Caught on video
You might find it hard to imagine anything more idiotic than dancing on top of a moving car or driving 140 mph on a highway at night. But that’s just because you’re old.
Teens around the world are proving that you can take idiocy to a new level with the help of the Internet. Rather than simply feeling satisfied about getting away with such reckless behavior and living to tell about it, teens are now filming their exploits and posting them on popular video-sharing websites like YouTube.
The big trend last year was “ghost riding,” which involves thrill-seekers setting their car in motion at a slow speed and then hopping on the hood or roof to dance while no one is behind the wheel. After a few seconds, they jump back behind the wheel before the car steers itself into a tree.
This year, filming yourself driving at dangerous speeds is the new pink. Teens who haven’t already killed themselves ghost riding hit the highway at night where they push their cars to speeds of 140 mph or more, driving with one hand and using their cell phone to film their speedometer with the other.
Unfortunately, many of these kids fail to consider that when you upload a video to one of the most popular websites in the world, it can be viewed by anyone, not just your stoner friends.
For example, police in Port St. Lucie, Fla., were able to arrest two teens in August who were spotted in their own homemade ghost riding video on YouTube. The kids weren’t too hard to track down, since the license plate of their car was quite visible in their video.
Just a few days later in Scotland, a teenager was identified and arrested based on a YouTube video that he made of himself driving his Ford Escort down a single-lane road at speeds of more than 140 mph.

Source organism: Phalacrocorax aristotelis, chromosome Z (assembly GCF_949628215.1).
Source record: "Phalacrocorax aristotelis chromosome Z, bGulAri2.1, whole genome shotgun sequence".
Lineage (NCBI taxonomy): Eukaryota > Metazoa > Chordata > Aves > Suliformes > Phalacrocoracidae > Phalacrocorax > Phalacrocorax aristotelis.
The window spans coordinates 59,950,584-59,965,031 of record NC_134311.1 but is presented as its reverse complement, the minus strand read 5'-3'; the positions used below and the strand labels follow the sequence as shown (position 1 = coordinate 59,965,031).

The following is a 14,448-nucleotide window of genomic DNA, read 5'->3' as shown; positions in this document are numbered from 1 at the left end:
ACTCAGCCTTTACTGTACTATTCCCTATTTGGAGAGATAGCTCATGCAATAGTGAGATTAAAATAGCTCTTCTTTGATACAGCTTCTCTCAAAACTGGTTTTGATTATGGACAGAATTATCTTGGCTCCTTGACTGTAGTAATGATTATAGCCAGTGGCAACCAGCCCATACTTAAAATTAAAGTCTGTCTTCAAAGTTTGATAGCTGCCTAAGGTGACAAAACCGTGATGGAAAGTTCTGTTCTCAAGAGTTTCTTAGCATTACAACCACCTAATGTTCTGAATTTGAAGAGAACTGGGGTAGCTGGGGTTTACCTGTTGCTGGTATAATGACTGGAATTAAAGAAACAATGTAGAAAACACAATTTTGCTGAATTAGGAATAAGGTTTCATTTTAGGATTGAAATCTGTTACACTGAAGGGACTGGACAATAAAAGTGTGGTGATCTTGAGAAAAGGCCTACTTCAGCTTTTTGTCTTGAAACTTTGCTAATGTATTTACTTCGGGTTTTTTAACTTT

Police are now encouraging criminals to embrace the digital age and upload videotaped evidence of all their wrongdoings. Contact your local police department to find out which publicly accessible websites are preferred in your jurisdiction.
A grave error
They say that drunken driving can lead to an early grave, and that almost turned out to be true for a German woman in August.
The 53-year-old had intended to pay her respects to a dead relative in the southern town of Mitterteich when she lost control of her car along a path winding through the graveyard. After smashing through several headstones and bouncing off a few tombs, her car finally came to rest inside someone’s grave.
Police had to come and pull her car out, at which point they discovered that the woman was a couple of Jägermeisters over the legal limit.
While she may have managed to cheat death, the woman now faces an even more ominous foe: the insurance company.
Only in Estonia
An Estonian man just can’t see the problem with his driving, even after being pulled over twice in the same week. Of course, it could be because he’s blind.
The 20-year-old’s first encounter with the law came when he was stopped for drunken driving. Police were surprised to find that the man also was blind and was operating the car based on instructions from a 16-year-old passenger who also was drunk.
Six days later, the man was stopped a second time, once again driving drunk, still blind, and this time being directed by three passengers.
He was charged with a misdemeanor the first time, but now police would like to throw him in jail and confiscate his car. They’d also like to know how a blind man was able to buy a car in the first place. And what kind of lousy drivers must his friends be if they think they’re safer with the blind guy behind the wheel?